The 30 September 2019 deadline, by which people who face the loan charge must report details of their position, is fast approaching. If your clients are affected by the loan charge, it is important that they meet this deadline, in addition to completing a 2018 /19 tax return.
The loan charge has crystallised a 2018 /19 tax liability for many individuals. As part of our suite of ‘plain English’ guidance about the loan charge and what to do if you are affected, LITRG have produced an article on the various steps required in order to report and pay the loan charge, which may be helpful to advisers with clients within its scope.
As a first step, everyone (even those where PAYE has now been operated by their employer) must report details of the loan arrangements they used in each tax year to HMRC by 30 September, using the online service on GOV.UK (for which they need a Government Gateway user ID and password). This information reporting requirement is enshrined in law by Finance No 2 Act 2017 Sch 11 Pt 3A.
An agent version of the online form is not available, and agents should not ask individuals for sign-in credentials and use them on their behalf. A paper version of the form can be requested by telephoning HMRC on 03000 599 110.
Details of what needs to be included in the GOV.UK information return can be found in the legislation at paragraph 35D and are summarised in HMRC’s guidance on how to report and pay the loan charge.
If full information is not available, HMRC should be given as much information as possible. You or the client may need to contact the trustees of the trust that provided the loans for details.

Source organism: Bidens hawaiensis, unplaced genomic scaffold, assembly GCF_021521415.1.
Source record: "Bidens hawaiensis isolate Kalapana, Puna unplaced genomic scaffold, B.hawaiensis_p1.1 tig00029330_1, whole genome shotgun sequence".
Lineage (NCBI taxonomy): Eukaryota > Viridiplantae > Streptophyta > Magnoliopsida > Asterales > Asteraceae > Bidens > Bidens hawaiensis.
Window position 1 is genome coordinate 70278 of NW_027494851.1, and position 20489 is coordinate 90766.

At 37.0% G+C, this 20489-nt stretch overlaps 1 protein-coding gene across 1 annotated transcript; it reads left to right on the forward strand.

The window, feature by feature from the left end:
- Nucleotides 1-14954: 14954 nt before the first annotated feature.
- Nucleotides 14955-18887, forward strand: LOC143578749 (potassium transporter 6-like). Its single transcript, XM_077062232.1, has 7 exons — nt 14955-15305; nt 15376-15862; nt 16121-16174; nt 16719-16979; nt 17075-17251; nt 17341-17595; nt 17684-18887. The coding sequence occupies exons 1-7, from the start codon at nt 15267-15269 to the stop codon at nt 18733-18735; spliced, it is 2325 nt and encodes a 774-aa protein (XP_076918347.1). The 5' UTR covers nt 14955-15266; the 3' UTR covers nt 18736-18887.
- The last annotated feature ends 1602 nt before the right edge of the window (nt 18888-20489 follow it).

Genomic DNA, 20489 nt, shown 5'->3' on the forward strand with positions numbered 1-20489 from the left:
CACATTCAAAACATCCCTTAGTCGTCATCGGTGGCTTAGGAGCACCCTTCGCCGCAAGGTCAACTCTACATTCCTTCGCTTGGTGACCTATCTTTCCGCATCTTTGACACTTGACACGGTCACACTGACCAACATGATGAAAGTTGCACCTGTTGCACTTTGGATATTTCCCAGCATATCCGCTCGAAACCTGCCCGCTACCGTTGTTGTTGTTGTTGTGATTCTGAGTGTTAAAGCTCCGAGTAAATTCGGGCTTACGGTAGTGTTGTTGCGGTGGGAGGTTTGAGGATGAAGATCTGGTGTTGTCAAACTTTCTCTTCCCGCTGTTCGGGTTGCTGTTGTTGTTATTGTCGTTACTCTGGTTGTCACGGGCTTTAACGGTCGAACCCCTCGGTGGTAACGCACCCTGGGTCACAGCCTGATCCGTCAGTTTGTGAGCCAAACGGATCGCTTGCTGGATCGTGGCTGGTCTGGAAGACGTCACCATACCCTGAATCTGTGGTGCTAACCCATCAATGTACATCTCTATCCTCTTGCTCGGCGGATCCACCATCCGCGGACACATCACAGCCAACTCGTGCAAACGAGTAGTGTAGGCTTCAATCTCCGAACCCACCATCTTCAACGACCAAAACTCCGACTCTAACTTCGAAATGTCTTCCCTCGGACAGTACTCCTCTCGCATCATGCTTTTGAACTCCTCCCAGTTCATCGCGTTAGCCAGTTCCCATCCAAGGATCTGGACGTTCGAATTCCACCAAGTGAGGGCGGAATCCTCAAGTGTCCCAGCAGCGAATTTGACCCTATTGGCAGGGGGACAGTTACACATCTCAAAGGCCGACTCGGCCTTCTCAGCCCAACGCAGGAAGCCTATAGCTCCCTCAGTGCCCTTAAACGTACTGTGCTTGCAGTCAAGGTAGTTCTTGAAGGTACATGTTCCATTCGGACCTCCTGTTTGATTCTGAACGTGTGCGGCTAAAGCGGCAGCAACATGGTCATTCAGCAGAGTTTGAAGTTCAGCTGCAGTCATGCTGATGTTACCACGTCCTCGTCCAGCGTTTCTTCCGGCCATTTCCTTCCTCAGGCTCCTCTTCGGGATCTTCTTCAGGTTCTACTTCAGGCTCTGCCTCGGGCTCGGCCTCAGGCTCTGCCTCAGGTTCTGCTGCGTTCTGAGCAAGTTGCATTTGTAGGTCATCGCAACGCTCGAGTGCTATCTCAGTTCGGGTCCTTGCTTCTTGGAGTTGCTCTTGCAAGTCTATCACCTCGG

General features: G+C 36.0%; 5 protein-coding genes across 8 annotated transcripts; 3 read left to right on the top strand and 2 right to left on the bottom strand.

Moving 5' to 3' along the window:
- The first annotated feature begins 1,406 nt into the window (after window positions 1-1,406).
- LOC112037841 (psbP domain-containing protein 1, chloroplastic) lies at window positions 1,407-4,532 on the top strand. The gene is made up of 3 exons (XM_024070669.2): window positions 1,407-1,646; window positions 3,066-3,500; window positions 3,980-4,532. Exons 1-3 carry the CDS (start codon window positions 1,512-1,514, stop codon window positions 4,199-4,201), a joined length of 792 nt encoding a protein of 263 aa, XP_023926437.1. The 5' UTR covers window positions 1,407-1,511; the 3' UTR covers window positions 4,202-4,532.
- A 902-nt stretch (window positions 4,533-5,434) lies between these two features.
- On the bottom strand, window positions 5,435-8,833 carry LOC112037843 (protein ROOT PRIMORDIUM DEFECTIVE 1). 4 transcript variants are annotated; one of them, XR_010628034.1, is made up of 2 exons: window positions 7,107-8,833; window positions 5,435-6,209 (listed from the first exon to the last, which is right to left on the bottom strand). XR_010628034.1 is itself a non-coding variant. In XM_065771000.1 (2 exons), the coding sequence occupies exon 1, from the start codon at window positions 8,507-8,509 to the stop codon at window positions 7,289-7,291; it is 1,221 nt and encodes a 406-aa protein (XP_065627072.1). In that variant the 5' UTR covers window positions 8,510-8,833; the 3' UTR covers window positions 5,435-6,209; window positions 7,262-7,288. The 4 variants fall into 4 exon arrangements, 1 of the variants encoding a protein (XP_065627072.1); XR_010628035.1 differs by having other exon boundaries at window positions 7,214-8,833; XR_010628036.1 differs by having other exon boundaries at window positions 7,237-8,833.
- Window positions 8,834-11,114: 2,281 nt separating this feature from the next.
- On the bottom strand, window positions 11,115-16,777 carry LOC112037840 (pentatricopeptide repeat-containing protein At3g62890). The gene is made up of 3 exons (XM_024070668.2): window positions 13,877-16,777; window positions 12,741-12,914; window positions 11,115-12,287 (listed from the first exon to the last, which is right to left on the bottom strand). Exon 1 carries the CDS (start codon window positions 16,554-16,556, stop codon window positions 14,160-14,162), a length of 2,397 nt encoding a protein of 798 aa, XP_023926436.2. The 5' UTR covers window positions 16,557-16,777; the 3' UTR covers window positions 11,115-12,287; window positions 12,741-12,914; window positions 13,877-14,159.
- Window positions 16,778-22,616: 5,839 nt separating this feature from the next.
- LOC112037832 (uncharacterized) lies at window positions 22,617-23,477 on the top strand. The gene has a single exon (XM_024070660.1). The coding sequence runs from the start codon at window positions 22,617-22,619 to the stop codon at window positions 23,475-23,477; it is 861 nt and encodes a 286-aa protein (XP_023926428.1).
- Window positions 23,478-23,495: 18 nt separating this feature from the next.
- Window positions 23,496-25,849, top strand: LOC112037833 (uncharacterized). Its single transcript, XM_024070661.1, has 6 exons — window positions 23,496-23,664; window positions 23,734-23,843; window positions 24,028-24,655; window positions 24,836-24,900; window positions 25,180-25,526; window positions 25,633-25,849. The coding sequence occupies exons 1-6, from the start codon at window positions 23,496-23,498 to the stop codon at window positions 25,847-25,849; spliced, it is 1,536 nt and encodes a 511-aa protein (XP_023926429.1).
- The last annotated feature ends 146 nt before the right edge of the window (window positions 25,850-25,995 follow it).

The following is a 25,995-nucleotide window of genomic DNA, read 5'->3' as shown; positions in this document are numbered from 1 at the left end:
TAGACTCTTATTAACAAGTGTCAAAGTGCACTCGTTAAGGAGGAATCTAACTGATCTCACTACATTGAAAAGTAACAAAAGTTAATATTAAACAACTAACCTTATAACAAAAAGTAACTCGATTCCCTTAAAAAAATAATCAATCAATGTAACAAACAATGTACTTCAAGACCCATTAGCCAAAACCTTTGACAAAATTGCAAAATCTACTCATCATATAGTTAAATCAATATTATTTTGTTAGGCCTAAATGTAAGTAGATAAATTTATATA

Completing this form allows HMRC to check the details provided against the information they already hold about a person’s loan activity. There are consequences, including possible penalties under paragraphs 35F to 35I of the legislation, if the form is not completed correctly or not at all.
There are self-assessment requirements in addition to the completion of the GOV.UK form – see our article for some pointers on reporting the loan charge in the tax return. There are two extra points to note, set out below.
First, you may be facing questions from clients regarding developments on the loan charge policy itself. In a letter to MPs on 18 July 2019, the Financial Secretary to the Treasury Jesse Norman announced some important clarifications, including:
- HMRC will publish guidance to make specifically clear in relation to the loan charge that HMRC will not seek to tax the same income twice.
- HMRC will take a more collaborative approach to communications about the loan charge, drawing on advice from the CIOT and the Institute of Chartered Accountants of England and Wales, among others.
- HMRC will not apply the loan charge to a tax year where an enquiry was closed on the basis of fully disclosed information.
- HMRC will exercise additional flexibility for individuals settling under the published terms who are in genuine hardship. Where a person has no realistic prospect of paying tax due under the loan charge, HMRC will stop pursuit and leave any unpaid debt to be collected later only if their circumstances improve, in line with current practice.
Secondly, you may also be facing questions from clients about their options in terms of raising funds to pay the loan charge. Should they sell some assets? Should they take a loan? While it may be tempting to try and give clients a steer here given the difficult circumstances, you must avoid straying into giving financial, as opposed to tax, advice, unless qualified and regulated to do so.
Probably one of the most helpful things you can do as an agent at this juncture is to encourage your clients to file their self-assessment as early as possible so that they have certainty over what they owe. Not leaving things to the last minute may also mean that any payment arrangements can be made via the specialist loan charge team, rather than with the Debt Management team who will take over loan charge cases once the 31 January 2020 deadline for payment has passed.